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Rural Small Businesses Seek Talent, Technology to Succeed in Digital Age

WASHINGTON, Sept. 27, 2022 – Rural entrepreneurs are struggling to access capital, high-speed internet, and quality workers, according to new survey data from SCORE, mentors to America’s small businesses and a resource partner of the U.S. Small Business Administration. 

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SCORE's Fall 2022 Megaphone of Main Street: The Small Business Rural/Urban Divide surveyed more than 3,000 entrepreneurs and discovered that population shifts away from rural areas are challenging small business owners in desperate need of reliable talent and technology. Specifically:

Rural business owners report higher expenses and fewer customers than their non-rural counterparts. 

Rising fuel costs (49.3%), slowing customer spending (48.6%), tight marketing budgets (47.6%) and a limited local customer base (34.6%) are their most vexing customer-related challenges.

Rural businesses are hurting for workers and are 26% more likely to have trouble finding qualified employees. 

Twice as many rural entrepreneurs (19.2%) compared to non-rural entrepreneurs (9%) struggle with access to broadband/high-speed internet, making it harder for them to conduct business, reach customers and grow.

The technology gap between rural and non-rural businesses persists.
Rural entrepreneurs are twice as likely as non-rural entrepreneurs (19.2% vs. 9%) to cite the lack of broadband/high-speed internet access as a technology challenge. Small businesses in both rural and non-rural areas say they’re challenged by a lack of technical knowledge or assistance.

"As a small business owner in a rural area of Erie County in Western New York, it has been challenging over the last decade -- and even more so currently – to attract staff, being at least a 30-minute drive from the city of Buffalo and the surrounding suburbs,” said Kerry Planck of Alpine Made LLC in South Wales, N.Y. “My latest long-term employee who lives 30+ miles away recently quit, due in part to the long commuting distance and higher gas prices. I generally give six-month raises to my employees, however, they have not kept up with current inflation levels.”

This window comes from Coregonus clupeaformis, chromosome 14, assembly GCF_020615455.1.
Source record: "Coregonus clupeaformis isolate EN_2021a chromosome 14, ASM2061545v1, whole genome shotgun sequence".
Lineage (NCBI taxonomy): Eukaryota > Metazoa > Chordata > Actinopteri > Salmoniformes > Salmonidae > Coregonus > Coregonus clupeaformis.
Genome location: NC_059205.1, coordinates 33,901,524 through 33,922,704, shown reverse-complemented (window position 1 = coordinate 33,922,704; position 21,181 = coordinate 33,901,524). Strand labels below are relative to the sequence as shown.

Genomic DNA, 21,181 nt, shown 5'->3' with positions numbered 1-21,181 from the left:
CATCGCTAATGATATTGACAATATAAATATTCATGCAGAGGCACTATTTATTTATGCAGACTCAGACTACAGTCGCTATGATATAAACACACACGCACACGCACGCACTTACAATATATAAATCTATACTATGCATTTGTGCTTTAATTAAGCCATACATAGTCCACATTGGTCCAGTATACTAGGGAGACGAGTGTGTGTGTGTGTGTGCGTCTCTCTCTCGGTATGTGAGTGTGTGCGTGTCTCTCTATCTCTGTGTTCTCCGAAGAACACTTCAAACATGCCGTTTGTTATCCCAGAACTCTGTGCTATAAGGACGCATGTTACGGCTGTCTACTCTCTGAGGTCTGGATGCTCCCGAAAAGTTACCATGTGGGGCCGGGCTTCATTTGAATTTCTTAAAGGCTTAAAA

Planck has worked with SCORE mentor David Bunis for 10 years, most recently on staffing retention issues. “I was advised by SCORE to work with local colleges to recruit paid student interns,” said Planck. “This has helped me greatly throughout the last two years.” 

SCORE provides tangible solutions for rural entrepreneurs.
In response to rural small business challenges, SCORE offers a centralized resource hub, SCORE for Rural Entrepreneurs. “Starting and growing a successful small business can be more difficult in rural America, but it can also be more impactful,” said SCORE Vice President of External Relations Betsy Dougert. “When rural small businesses thrive, that success ripples out to infuse rural towns and communities with new jobs, innovation and productivity.”

To learn more, download the full Megaphone of Main Street: The Small Business Rural/Urban Divide data report and the infographic, Part 2: Hungry for Talent and Technology. 

About SCORE:
Since 1964, SCORE has helped 11 million entrepreneurs start or grow a business. SCORE's 10,000 volunteers provide free mentoring, workshops and educational services to 1,500+ communities nationwide, creating 25,084 new businesses and 71,475 non-owner jobs in 2021 alone. Visit SCORE at Follow @SCOREMentors on Facebook, Twitter and LinkedIn.

Funded in part through a cooperative agreement with the U.S. Small Business Administration.






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Funded, in part, through a Cooperative Agreement with the U.S. Small Business Administration. All opinions, and/or recommendations expressed herein are those of the author(s) and do not necessarily reflect the views of the SBA.

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